I agree the movie, as a colleague of mine put it, “treats Sacramento like a another character” even down to cliches like being from the “wrong side of the tracks” which both Lady Bird and Danny play for awkward laughs in very different moments. The town really does have a sort of West Coast Midwestern feel–warmer colors and light than you find typically in the Middle West, but with a very matter of fact approach to life. The Joan Didion epigraph that opens the movie is pretty telling in this regard: “Anybody who talks about California hedonism has never spent Christmas in Sacramento.”

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Rosie the Riveter mural on an abandoned building in Sacramento, California, photograph by Carol M. Highsmith, Prints and Photographs Division, Library of Congress

Can I also applaud Gerwig for some pop culture bravery? I mean she rehabilitates Dave Matthews in a serious way in this film. In fact, the Matthew’s song in question, “Crash” (a tune that launched a thousand prom dances and wistful scenes of adolescents staring blankly out into their “future”) plays a critical role in Lady Bird’s maturation. The only thing braver would have been to do the same for Hootie and the Blowfish. Can Sacramento be the Dave Matthews “Crash” of American cities?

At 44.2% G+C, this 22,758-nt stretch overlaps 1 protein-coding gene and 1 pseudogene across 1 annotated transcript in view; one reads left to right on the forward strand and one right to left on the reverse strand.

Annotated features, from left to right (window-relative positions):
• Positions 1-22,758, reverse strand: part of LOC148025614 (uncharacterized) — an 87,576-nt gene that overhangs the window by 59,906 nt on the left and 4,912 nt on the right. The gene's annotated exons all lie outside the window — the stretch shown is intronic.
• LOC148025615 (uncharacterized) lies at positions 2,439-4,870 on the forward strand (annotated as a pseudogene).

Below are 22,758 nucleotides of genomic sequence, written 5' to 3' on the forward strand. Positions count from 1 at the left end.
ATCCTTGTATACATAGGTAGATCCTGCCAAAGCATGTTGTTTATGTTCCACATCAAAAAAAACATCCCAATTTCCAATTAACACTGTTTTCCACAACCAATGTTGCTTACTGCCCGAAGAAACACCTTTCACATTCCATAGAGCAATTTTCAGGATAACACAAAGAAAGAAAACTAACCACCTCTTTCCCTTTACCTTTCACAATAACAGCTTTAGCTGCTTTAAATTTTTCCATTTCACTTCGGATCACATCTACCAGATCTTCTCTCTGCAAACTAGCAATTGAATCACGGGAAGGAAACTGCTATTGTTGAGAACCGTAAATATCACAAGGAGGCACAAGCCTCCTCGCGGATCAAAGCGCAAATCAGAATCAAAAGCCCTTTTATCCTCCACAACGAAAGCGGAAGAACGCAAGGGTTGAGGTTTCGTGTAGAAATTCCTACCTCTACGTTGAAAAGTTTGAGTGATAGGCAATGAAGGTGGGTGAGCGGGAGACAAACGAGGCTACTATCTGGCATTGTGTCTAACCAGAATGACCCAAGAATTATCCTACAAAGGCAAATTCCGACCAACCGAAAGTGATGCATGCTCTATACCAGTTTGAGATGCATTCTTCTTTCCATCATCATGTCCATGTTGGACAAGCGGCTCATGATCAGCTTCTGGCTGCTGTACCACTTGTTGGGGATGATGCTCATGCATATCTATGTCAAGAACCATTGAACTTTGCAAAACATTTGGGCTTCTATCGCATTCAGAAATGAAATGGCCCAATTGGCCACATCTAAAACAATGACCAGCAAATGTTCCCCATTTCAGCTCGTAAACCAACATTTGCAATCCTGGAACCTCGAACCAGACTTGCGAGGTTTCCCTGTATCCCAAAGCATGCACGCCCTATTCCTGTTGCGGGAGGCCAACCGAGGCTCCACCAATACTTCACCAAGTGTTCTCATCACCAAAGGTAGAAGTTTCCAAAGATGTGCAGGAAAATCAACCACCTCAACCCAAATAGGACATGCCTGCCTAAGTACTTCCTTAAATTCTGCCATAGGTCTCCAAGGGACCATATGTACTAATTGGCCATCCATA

AO: I’m not sure Sacramento was ever cool enough to fall as far as the Dave Matthews Band did. I did recently find and listen to my copy of that album and, after years of dismissing and scoffing at DMB, I confess that I fell back in love with quite a few of the songs on it. So anything is possible!

 

Featured image (image at top): The 2012 California State Fair held in Sacramento, California, photograph by Carol M. Highsmith, 2012, Prints and Photographs Division, Library of Congress

An Annotated Addendum to our Seoul Bibliography